"Take This Waltz" Probes the Pitfalls of Coupledom and Third-Party Threats | New in Film | South Florida | Broward Palm Beach New Times | The Leading Independent News Source in Broward-Palm Beach, Florida

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"Take This Waltz" Probes the Pitfalls of Coupledom and Third-Party Threats

Sarah Polley's second feature, much like her first, the superb Away From Her (2006), thoughtfully probes the pitfalls of coupledom and third-party threats. Five years into their marriage, Torontonians Margot (Michelle Williams) and Lou (Seth Rogen) have regressed fully into sexlessness, heat and mystery having been supplanted by baby-talking, bathroom oversharing, and weirdly aggressive verbal game-playing. For one of her infrequent freelance-writing gigs, Margot leaves their home — a spacious cocoon where cookbook-author Lou perfects chicken dishes in the kitchen — for a quick research trip to Nova Scotia. There she meets lean, hungry Daniel (Luke Kirby); seated next to each other on the flight back to TO, sparks fly — particularly when they discover they live across the street from each other. Yet where Polley's debut benefited from the solidity of the Alice Munro story on which it was adapted, Take This Waltz wobbles at times with the writer/director's own credibility-straining choices: Daniel isn't just a rickshaw driver but an aspiring painter; signpost dialogue — "I don't like being in between things," Margot says of her fear of flight connections — abounds in the film's first third. But there are enough unexpected delights, such as repurposing "Video Killed the Radio Star" during a critical moment between Margot and Daniel, to keep us interested in their drawn-out, teasing, tantalizing courtship.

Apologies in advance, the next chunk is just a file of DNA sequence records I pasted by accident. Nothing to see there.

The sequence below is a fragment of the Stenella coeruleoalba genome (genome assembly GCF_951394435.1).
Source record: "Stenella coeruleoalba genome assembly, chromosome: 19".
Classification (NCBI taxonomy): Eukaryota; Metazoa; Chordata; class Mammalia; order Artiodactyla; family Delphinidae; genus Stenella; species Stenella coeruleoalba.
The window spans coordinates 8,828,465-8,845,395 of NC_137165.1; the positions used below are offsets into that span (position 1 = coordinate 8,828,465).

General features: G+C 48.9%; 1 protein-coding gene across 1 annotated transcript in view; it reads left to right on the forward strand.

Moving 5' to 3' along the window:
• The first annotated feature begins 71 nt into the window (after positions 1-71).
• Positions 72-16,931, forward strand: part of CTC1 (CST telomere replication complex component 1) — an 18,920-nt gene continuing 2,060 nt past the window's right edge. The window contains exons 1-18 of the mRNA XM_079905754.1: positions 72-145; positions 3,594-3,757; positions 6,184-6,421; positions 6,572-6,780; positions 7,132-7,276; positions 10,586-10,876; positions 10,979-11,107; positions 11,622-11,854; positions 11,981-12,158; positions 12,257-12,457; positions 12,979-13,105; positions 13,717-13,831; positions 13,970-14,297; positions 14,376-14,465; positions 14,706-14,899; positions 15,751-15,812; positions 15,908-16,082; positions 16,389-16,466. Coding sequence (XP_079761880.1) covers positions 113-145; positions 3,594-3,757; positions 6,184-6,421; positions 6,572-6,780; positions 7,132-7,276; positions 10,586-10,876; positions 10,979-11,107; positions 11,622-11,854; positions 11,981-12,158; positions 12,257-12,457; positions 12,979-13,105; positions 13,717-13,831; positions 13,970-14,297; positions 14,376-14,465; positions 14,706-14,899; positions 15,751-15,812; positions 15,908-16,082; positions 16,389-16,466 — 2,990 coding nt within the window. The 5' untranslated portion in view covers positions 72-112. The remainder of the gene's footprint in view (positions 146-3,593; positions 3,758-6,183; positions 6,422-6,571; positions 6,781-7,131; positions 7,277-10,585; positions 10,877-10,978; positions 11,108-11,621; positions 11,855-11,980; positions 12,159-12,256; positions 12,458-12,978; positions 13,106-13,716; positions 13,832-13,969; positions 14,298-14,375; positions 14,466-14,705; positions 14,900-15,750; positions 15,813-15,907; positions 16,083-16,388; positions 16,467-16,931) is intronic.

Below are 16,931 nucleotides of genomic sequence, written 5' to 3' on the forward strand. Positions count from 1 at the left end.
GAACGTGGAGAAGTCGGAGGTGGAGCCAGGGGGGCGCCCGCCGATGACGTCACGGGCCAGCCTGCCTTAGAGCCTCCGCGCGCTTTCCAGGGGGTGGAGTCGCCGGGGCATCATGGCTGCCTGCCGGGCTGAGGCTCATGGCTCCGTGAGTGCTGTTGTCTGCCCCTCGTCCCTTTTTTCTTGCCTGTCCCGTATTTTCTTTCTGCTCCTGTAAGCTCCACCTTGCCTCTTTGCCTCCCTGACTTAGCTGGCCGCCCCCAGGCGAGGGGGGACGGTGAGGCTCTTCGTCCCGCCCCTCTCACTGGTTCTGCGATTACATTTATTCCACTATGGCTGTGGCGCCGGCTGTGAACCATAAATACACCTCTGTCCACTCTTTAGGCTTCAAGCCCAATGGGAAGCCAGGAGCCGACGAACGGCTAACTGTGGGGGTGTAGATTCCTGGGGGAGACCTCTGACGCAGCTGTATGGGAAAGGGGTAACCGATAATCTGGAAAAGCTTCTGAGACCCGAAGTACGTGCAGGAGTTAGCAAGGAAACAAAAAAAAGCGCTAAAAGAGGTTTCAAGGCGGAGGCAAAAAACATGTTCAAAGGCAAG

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Melissa Anderson is the senior film critic at the Village Voice, for which she first began writing in 2000. Her work also appears in the publications of the Voice’s film partner, Voice Media Group: LA Weekly, Denver Westword, Phoenix New Times, Miami New Times, Broward-Palm Beach New Times, Houston Press and Dallas Observer.

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